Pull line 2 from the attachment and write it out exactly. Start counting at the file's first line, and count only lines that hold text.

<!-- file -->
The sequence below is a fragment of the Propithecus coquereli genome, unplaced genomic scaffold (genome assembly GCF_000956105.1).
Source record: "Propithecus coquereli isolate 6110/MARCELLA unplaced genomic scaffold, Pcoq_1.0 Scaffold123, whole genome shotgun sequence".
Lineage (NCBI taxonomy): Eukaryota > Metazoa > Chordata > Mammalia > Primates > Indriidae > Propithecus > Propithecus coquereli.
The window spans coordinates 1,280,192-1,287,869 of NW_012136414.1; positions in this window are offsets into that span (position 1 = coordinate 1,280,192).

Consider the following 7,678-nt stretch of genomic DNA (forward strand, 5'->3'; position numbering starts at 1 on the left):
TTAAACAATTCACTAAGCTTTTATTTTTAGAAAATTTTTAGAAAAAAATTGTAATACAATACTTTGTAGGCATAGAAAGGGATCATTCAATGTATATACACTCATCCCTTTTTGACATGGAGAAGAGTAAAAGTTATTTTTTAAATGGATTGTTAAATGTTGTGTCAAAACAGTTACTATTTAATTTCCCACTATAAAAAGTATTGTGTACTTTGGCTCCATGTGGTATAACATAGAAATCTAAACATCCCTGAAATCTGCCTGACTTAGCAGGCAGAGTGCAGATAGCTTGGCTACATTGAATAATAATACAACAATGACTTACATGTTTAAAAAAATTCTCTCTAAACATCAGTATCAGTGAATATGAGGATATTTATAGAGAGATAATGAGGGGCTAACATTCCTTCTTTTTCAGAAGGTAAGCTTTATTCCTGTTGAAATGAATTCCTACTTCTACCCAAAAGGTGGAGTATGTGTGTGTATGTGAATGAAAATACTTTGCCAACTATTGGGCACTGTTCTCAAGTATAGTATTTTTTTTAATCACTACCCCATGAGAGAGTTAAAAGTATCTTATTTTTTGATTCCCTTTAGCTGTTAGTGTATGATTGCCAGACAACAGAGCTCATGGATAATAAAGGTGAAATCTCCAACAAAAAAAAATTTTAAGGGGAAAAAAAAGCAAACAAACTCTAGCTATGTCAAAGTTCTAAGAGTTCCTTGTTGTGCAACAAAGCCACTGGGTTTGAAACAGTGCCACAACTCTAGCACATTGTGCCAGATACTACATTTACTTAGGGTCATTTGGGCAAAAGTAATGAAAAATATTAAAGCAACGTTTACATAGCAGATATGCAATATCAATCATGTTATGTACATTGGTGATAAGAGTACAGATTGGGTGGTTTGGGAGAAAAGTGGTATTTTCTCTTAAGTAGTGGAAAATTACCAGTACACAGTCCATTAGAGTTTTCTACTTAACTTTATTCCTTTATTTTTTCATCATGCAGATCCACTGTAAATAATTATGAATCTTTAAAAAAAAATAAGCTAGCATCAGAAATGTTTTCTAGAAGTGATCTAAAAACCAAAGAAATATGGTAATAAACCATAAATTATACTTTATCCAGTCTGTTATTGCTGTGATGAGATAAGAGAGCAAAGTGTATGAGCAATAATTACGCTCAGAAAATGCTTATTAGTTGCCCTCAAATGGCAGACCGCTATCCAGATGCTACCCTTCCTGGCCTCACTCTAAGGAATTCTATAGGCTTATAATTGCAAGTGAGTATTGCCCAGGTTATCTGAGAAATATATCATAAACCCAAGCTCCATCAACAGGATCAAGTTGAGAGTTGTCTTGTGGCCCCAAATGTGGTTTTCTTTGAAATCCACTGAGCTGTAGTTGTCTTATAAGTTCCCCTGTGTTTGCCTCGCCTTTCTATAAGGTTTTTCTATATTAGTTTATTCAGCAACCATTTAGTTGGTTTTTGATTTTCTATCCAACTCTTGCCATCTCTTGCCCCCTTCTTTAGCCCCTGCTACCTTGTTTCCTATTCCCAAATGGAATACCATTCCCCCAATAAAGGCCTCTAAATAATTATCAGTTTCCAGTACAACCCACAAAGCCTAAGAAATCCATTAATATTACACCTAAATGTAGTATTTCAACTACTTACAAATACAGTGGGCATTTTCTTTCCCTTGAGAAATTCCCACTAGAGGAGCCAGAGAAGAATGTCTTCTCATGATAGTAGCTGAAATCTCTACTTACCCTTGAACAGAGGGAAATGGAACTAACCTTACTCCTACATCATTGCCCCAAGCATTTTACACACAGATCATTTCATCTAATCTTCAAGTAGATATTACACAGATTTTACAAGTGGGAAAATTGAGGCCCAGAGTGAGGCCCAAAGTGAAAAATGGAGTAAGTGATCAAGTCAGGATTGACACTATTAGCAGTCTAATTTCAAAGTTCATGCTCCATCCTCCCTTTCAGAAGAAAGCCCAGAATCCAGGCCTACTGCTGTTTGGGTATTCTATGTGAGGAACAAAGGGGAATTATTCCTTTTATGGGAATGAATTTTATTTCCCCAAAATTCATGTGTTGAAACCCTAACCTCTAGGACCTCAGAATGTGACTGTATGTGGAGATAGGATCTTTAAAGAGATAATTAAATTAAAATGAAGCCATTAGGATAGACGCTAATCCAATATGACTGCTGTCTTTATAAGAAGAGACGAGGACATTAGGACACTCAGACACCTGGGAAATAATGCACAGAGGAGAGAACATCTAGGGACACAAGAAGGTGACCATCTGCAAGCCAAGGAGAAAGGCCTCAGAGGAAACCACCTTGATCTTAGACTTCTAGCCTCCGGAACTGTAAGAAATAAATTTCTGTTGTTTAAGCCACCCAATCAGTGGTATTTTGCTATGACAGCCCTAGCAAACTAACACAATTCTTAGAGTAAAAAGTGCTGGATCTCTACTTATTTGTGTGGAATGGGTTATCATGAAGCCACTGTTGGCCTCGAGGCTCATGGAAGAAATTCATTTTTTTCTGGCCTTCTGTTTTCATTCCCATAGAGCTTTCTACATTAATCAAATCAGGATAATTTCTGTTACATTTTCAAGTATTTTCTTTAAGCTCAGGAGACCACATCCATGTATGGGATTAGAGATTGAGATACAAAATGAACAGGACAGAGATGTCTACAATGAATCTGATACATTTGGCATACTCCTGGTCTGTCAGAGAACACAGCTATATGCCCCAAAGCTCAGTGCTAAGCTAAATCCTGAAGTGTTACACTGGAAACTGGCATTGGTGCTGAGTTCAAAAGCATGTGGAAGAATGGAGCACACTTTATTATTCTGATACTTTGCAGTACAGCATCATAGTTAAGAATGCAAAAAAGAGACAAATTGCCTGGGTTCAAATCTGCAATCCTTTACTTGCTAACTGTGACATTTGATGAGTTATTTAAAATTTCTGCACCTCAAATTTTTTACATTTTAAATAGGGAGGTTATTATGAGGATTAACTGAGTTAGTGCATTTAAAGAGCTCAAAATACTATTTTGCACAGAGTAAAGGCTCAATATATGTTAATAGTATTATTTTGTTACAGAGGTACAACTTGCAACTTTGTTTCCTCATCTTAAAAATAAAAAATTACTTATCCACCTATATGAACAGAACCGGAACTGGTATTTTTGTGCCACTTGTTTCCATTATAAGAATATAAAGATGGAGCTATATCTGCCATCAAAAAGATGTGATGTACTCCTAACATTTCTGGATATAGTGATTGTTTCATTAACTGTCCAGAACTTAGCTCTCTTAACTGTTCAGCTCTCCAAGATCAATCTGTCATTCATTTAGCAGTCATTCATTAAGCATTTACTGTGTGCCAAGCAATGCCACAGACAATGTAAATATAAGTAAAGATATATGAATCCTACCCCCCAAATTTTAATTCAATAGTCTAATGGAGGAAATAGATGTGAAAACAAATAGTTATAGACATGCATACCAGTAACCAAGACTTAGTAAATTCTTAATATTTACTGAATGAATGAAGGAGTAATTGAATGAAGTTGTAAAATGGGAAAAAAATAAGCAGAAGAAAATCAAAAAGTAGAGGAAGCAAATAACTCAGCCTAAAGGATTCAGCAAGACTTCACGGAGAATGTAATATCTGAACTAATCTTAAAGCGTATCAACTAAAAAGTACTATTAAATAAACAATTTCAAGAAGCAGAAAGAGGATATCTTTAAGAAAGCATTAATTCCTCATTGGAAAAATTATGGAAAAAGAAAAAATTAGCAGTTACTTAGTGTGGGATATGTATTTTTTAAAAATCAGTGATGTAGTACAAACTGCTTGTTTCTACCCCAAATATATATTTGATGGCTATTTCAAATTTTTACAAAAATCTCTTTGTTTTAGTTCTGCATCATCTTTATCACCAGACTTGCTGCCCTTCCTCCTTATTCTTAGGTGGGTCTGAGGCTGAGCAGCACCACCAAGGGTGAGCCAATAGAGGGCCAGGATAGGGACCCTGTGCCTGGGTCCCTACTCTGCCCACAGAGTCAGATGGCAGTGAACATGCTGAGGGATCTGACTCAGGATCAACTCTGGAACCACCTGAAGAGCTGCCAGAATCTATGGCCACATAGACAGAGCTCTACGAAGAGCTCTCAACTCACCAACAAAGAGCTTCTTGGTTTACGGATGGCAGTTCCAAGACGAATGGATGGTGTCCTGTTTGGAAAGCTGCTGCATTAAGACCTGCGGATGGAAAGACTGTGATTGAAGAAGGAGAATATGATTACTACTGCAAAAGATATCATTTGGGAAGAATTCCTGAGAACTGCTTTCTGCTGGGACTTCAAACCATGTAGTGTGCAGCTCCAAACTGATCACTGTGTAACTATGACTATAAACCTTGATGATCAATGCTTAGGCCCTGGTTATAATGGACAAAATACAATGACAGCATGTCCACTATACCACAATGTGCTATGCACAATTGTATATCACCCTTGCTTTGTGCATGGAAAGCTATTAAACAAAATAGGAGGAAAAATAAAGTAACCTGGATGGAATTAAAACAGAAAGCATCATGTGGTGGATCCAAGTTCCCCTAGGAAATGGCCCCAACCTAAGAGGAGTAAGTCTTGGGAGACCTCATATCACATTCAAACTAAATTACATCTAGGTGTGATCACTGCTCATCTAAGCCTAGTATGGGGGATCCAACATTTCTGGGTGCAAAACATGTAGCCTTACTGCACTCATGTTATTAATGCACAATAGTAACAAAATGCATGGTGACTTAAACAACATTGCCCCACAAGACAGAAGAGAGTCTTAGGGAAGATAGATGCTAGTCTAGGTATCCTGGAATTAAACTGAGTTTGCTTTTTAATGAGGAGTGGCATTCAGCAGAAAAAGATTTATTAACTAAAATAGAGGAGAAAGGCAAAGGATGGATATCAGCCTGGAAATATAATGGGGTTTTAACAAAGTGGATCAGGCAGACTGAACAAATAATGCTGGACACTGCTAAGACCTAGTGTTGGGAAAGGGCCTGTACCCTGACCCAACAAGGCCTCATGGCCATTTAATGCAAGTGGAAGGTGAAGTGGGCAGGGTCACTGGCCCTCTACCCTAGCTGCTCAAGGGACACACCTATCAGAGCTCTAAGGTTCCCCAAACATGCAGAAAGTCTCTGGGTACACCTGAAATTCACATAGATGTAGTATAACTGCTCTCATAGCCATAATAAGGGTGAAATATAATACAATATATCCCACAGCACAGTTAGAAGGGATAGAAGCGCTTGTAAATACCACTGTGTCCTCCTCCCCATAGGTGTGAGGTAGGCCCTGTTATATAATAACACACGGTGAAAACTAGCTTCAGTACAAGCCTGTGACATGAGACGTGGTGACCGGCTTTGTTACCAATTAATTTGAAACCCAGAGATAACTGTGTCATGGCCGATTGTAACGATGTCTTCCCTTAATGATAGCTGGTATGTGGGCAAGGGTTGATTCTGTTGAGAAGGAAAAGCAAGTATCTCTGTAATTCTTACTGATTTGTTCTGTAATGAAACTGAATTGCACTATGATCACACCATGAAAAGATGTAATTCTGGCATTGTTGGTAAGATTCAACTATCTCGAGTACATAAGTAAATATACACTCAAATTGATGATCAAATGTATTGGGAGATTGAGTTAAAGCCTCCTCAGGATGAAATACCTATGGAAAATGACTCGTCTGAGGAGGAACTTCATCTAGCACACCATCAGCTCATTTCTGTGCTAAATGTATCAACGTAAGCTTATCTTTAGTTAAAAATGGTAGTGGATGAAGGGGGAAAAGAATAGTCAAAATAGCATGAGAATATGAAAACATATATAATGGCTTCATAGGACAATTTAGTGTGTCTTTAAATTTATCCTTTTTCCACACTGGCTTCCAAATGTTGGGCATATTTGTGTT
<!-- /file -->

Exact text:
Source record: "Propithecus coquereli isolate 6110/MARCELLA unplaced genomic scaffold, Pcoq_1.0 Scaffold123, whole genome shotgun sequence".